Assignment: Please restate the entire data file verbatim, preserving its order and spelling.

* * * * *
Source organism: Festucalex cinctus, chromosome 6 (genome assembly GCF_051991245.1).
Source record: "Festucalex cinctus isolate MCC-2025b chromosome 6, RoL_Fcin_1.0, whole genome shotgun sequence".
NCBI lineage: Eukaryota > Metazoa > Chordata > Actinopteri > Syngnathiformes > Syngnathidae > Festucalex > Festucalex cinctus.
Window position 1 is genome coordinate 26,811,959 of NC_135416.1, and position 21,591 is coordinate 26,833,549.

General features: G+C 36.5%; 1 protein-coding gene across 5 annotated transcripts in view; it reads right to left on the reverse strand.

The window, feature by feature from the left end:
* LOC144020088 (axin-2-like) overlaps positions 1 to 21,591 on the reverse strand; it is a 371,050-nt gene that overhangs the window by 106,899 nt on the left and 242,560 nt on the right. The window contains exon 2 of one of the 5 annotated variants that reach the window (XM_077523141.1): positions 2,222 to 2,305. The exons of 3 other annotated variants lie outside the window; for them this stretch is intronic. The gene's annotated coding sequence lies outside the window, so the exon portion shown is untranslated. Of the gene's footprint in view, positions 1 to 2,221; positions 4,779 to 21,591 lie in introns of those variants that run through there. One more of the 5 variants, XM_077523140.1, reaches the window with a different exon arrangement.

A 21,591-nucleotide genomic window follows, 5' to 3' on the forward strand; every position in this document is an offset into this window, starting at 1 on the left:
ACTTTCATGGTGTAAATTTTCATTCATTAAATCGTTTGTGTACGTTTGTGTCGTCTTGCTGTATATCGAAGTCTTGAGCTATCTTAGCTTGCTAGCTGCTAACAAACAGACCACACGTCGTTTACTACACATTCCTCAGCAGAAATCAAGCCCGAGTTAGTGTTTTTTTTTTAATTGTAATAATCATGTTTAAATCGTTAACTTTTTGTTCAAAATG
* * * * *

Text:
Source organism: Festucalex cinctus, chromosome 6 (genome assembly GCF_051991245.1).
Source record: "Festucalex cinctus isolate MCC-2025b chromosome 6, RoL_Fcin_1.0, whole genome shotgun sequence".
NCBI lineage: Eukaryota > Metazoa > Chordata > Actinopteri > Syngnathiformes > Syngnathidae > Festucalex > Festucalex cinctus.
Window position 1 is genome coordinate 26,811,959 of NC_135416.1, and position 21,591 is coordinate 26,833,549.

General features: G+C 36.5%; 1 protein-coding gene across 5 annotated transcripts in view; it reads right to left on the reverse strand.

The window, feature by feature from the left end:
* LOC144020088 (axin-2-like) overlaps positions 1 to 21,591 on the reverse strand; it is a 371,050-nt gene that overhangs the window by 106,899 nt on the left and 242,560 nt on the right. The window contains exon 2 of one of the 5 annotated variants that reach the window (XM_077523141.1): positions 2,222 to 2,305. The exons of 3 other annotated variants lie outside the window; for them this stretch is intronic. The gene's annotated coding sequence lies outside the window, so the exon portion shown is untranslated. Of the gene's footprint in view, positions 1 to 2,221; positions 4,779 to 21,591 lie in introns of those variants that run through there. One more of the 5 variants, XM_077523140.1, reaches the window with a different exon arrangement.

A 21,591-nucleotide genomic window follows, 5' to 3' on the forward strand; every position in this document is an offset into this window, starting at 1 on the left:
ACTTTCATGGTGTAAATTTTCATTCATTAAATCGTTTGTGTACGTTTGTGTCGTCTTGCTGTATATCGAAGTCTTGAGCTATCTTAGCTTGCTAGCTGCTAACAAACAGACCACACGTCGTTTACTACACATTCCTCAGCAGAAATCAAGCCCGAGTTAGTGTTTTTTTTTTAATTGTAATAATCATGTTTAAATCGTTAACTTTTTGTTCAAAATG